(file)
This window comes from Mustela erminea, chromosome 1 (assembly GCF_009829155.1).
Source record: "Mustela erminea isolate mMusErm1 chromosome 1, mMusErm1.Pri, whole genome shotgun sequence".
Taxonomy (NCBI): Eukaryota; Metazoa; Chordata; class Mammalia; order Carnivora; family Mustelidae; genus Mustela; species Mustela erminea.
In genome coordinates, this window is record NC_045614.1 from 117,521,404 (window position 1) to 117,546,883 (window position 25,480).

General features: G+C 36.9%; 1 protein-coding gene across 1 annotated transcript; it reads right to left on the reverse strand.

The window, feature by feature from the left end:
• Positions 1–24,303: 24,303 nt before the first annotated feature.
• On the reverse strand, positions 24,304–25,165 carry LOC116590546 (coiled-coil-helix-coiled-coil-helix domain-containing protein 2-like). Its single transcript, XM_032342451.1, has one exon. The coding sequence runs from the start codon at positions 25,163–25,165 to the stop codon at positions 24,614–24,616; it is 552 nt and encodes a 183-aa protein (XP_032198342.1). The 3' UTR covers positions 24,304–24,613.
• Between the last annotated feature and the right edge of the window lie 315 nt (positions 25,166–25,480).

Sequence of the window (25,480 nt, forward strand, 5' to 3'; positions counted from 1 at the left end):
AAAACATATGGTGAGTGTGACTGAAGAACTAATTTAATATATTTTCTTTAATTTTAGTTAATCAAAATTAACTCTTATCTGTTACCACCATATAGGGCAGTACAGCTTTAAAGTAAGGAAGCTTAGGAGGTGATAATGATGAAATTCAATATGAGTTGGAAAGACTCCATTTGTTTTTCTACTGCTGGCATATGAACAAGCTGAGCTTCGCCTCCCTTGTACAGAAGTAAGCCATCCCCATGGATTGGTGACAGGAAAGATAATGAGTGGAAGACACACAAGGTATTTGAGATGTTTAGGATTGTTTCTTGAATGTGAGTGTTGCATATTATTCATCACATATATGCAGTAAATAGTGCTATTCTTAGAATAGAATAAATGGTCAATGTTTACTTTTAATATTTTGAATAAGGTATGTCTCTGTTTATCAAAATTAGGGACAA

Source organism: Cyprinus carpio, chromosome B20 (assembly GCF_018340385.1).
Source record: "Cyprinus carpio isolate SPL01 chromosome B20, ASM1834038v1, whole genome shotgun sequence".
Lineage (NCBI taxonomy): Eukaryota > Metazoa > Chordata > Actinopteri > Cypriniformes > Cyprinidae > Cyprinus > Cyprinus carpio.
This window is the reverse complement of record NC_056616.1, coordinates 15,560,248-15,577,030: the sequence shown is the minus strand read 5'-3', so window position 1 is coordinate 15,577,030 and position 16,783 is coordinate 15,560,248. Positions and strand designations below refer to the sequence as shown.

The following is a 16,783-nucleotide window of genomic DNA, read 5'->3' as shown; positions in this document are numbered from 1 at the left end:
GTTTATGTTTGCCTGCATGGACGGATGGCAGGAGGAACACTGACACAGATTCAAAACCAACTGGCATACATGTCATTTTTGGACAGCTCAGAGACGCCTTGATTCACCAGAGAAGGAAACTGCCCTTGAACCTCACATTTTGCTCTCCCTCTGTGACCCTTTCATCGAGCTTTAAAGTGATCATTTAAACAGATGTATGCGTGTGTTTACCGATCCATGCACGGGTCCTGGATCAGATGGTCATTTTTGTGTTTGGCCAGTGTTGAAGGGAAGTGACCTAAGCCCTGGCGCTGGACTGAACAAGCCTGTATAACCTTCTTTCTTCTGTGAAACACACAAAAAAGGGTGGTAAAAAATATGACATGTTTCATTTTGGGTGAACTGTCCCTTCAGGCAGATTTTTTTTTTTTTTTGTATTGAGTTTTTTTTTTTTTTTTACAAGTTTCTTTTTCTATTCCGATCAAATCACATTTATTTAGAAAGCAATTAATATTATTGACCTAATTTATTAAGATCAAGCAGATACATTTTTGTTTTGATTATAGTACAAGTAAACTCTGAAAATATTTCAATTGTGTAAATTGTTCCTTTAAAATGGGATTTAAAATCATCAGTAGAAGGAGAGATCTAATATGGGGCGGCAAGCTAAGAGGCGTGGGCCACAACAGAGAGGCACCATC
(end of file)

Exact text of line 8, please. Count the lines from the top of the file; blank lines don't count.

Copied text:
• On the reverse strand, positions 24,304–25,165 carry LOC116590546 (coiled-coil-helix-coiled-coil-helix domain-containing protein 2-like). Its single transcript, XM_032342451.1, has one exon. The coding sequence runs from the start codon at positions 25,163–25,165 to the stop codon at positions 24,614–24,616; it is 552 nt and encodes a 183-aa protein (XP_032198342.1). The 3' UTR covers positions 24,304–24,613.